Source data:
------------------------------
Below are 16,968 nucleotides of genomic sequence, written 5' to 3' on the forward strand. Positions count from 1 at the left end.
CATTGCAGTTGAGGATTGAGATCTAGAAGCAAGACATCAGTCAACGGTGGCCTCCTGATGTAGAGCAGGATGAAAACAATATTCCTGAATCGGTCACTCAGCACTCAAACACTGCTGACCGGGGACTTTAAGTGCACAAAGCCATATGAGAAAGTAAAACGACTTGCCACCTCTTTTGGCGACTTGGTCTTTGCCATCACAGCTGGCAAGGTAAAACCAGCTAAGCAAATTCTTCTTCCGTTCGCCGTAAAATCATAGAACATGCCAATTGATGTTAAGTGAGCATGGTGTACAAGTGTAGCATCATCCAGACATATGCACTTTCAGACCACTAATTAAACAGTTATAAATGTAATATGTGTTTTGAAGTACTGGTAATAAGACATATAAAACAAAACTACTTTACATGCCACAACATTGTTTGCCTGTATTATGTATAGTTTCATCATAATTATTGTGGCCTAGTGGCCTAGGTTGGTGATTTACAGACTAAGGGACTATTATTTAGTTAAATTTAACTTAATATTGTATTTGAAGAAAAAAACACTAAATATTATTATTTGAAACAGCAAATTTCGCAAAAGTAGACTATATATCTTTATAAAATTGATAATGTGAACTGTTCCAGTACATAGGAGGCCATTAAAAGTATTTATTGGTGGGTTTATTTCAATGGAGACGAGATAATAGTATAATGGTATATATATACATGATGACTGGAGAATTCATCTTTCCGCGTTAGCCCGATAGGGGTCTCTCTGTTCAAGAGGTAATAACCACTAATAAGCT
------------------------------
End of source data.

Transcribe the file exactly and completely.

Below are 16,968 nucleotides of genomic sequence, written 5' to 3' on the forward strand. Positions count from 1 at the left end.
CATTGCAGTTGAGGATTGAGATCTAGAAGCAAGACATCAGTCAACGGTGGCCTCCTGATGTAGAGCAGGATGAAAACAATATTCCTGAATCGGTCACTCAGCACTCAAACACTGCTGACCGGGGACTTTAAGTGCACAAAGCCATATGAGAAAGTAAAACGACTTGCCACCTCTTTTGGCGACTTGGTCTTTGCCATCACAGCTGGCAAGGTAAAACCAGCTAAGCAAATTCTTCTTCCGTTCGCCGTAAAATCATAGAACATGCCAATTGATGTTAAGTGAGCATGGTGTACAAGTGTAGCATCATCCAGACATATGCACTTTCAGACCACTAATTAAACAGTTATAAATGTAATATGTGTTTTGAAGTACTGGTAATAAGACATATAAAACAAAACTACTTTACATGCCACAACATTGTTTGCCTGTATTATGTATAGTTTCATCATAATTATTGTGGCCTAGTGGCCTAGGTTGGTGATTTACAGACTAAGGGACTATTATTTAGTTAAATTTAACTTAATATTGTATTTGAAGAAAAAAACACTAAATATTATTATTTGAAACAGCAAATTTCGCAAAAGTAGACTATATATCTTTATAAAATTGATAATGTGAACTGTTCCAGTACATAGGAGGCCATTAAAAGTATTTATTGGTGGGTTTATTTCAATGGAGACGAGATAATAGTATAATGGTATATATATACATGATGACTGGAGAATTCATCTTTCCGCGTTAGCCCGATAGGGGTCTCTCTGTTCAAGAGGTAATAACCACTAATAAGCT